The Champions League final will take place on a Saturday from 2010 as part of a revamp of Uefa's cup competitions.
Qualification for the Champions League will also change, with 22 teams earning places based on their league finish and a two-part tournament for the rest.
Five places will be disputed by 15 teams from leading nations, and the rest contested by teams from Uefa's 40 other member nations.
The Intertoto Cup is to be abolished and the format of the Uefa Cup altered.
The decisions were taken at a Uefa executive committee meeting in Lucerne.
Format changes also mean that three Premier League teams will qualify automatically for the group stage, as will the champions of Scotland.
But the fourth-placed Premier League side and Scotland's runners-up will face a stiffer test in the qualifying round, as they are more likely to face stronger opponents than under the current format.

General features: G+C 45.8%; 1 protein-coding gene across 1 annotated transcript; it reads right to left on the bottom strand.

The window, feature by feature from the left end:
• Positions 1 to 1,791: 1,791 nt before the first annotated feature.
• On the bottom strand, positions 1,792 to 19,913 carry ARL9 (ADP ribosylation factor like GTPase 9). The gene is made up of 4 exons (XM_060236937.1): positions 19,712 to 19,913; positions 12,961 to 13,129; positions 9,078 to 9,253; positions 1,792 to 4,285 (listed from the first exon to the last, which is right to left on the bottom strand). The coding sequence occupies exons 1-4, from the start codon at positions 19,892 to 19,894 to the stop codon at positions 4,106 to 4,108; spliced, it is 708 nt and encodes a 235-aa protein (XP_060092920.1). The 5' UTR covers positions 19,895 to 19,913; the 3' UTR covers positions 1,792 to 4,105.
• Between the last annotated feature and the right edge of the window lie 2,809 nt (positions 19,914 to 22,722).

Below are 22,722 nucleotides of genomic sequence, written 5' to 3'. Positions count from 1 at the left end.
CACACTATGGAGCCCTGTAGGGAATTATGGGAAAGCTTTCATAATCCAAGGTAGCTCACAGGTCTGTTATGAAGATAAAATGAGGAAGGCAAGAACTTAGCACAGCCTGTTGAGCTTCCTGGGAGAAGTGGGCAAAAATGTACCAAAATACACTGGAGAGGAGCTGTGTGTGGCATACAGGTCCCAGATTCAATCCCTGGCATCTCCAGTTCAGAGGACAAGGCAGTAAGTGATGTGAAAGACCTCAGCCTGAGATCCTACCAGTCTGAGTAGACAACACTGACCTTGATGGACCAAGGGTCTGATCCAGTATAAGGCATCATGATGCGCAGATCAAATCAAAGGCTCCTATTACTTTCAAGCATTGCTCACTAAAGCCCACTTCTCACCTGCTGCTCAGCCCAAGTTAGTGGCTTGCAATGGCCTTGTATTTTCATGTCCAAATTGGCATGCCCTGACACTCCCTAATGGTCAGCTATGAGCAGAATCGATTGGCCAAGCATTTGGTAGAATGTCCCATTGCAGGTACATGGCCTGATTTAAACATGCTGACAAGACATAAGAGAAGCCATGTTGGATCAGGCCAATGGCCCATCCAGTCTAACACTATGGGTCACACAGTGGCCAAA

"We are all of the opinion that this is a great competition which provides a considerable spectacle," said Uefa president Michel Platini about the changes.
"I also hope that playing the Uefa Champions League final on a Saturday will give families, especially children, the chance to see the game."
Platini also confirmed that plans to allow domestic cup winners into the Champions League had been shelved, but not abandoned altogether.
Wembley is one of five grounds in the running to host the 2010 Champions League final.
Berlin's Olympiastadion, the Allianz Arena in Munich, Valencia's Mestalla and Real Madrid's Bernabeu Stadium are the other venues on the shortlist.
The Uefa Cup is also to be substantially changed between 2009 and 2012.
There will be 12 groups of four teams, with the top two of each group progressing to the knock-out stage, where they will be joined by the eight clubs that finish the group stage of the Champions League in third place.